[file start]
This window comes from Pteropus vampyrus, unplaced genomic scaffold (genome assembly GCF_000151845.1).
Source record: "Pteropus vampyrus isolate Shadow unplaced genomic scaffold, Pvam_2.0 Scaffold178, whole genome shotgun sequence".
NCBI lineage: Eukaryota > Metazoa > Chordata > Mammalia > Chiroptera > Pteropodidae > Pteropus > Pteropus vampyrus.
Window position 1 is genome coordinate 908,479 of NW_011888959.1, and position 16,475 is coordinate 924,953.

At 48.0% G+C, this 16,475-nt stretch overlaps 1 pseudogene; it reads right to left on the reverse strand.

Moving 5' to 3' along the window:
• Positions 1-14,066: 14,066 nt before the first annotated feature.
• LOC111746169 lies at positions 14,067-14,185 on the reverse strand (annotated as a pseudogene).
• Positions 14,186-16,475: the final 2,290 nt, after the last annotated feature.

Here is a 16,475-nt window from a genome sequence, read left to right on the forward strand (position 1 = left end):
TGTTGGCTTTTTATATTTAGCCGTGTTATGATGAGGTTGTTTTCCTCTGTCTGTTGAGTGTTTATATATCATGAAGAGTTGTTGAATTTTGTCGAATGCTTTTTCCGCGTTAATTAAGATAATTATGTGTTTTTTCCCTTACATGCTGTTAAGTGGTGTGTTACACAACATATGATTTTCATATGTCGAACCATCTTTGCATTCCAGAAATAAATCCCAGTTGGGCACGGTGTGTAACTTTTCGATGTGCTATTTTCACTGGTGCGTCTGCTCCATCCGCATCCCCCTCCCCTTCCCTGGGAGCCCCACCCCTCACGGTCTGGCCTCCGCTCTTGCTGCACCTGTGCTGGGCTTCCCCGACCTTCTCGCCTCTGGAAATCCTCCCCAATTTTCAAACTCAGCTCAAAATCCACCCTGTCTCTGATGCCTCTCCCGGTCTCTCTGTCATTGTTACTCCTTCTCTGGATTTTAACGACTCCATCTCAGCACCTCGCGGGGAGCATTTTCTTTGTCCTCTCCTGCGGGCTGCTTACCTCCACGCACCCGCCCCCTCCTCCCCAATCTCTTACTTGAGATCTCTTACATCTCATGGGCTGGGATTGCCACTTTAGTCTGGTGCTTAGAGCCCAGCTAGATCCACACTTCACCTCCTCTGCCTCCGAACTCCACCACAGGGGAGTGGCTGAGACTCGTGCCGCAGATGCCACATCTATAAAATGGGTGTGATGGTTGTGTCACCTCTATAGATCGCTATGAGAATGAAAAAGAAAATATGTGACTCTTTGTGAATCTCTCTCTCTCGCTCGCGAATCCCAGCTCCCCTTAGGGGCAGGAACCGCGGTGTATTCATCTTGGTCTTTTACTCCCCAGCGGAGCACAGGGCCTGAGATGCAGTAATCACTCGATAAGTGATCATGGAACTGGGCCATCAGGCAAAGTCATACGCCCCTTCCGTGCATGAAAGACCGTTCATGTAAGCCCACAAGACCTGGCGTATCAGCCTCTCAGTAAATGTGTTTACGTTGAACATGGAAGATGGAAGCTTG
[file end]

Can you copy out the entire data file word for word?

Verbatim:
This window comes from Pteropus vampyrus, unplaced genomic scaffold (genome assembly GCF_000151845.1).
Source record: "Pteropus vampyrus isolate Shadow unplaced genomic scaffold, Pvam_2.0 Scaffold178, whole genome shotgun sequence".
NCBI lineage: Eukaryota > Metazoa > Chordata > Mammalia > Chiroptera > Pteropodidae > Pteropus > Pteropus vampyrus.
Window position 1 is genome coordinate 908,479 of NW_011888959.1, and position 16,475 is coordinate 924,953.

At 48.0% G+C, this 16,475-nt stretch overlaps 1 pseudogene; it reads right to left on the reverse strand.

Moving 5' to 3' along the window:
• Positions 1-14,066: 14,066 nt before the first annotated feature.
• LOC111746169 lies at positions 14,067-14,185 on the reverse strand (annotated as a pseudogene).
• Positions 14,186-16,475: the final 2,290 nt, after the last annotated feature.

Here is a 16,475-nt window from a genome sequence, read left to right on the forward strand (position 1 = left end):
TGTTGGCTTTTTATATTTAGCCGTGTTATGATGAGGTTGTTTTCCTCTGTCTGTTGAGTGTTTATATATCATGAAGAGTTGTTGAATTTTGTCGAATGCTTTTTCCGCGTTAATTAAGATAATTATGTGTTTTTTCCCTTACATGCTGTTAAGTGGTGTGTTACACAACATATGATTTTCATATGTCGAACCATCTTTGCATTCCAGAAATAAATCCCAGTTGGGCACGGTGTGTAACTTTTCGATGTGCTATTTTCACTGGTGCGTCTGCTCCATCCGCATCCCCCTCCCCTTCCCTGGGAGCCCCACCCCTCACGGTCTGGCCTCCGCTCTTGCTGCACCTGTGCTGGGCTTCCCCGACCTTCTCGCCTCTGGAAATCCTCCCCAATTTTCAAACTCAGCTCAAAATCCACCCTGTCTCTGATGCCTCTCCCGGTCTCTCTGTCATTGTTACTCCTTCTCTGGATTTTAACGACTCCATCTCAGCACCTCGCGGGGAGCATTTTCTTTGTCCTCTCCTGCGGGCTGCTTACCTCCACGCACCCGCCCCCTCCTCCCCAATCTCTTACTTGAGATCTCTTACATCTCATGGGCTGGGATTGCCACTTTAGTCTGGTGCTTAGAGCCCAGCTAGATCCACACTTCACCTCCTCTGCCTCCGAACTCCACCACAGGGGAGTGGCTGAGACTCGTGCCGCAGATGCCACATCTATAAAATGGGTGTGATGGTTGTGTCACCTCTATAGATCGCTATGAGAATGAAAAAGAAAATATGTGACTCTTTGTGAATCTCTCTCTCTCGCTCGCGAATCCCAGCTCCCCTTAGGGGCAGGAACCGCGGTGTATTCATCTTGGTCTTTTACTCCCCAGCGGAGCACAGGGCCTGAGATGCAGTAATCACTCGATAAGTGATCATGGAACTGGGCCATCAGGCAAAGTCATACGCCCCTTCCGTGCATGAAAGACCGTTCATGTAAGCCCACAAGACCTGGCGTATCAGCCTCTCAGTAAATGTGTTTACGTTGAACATGGAAGATGGAAGCTTG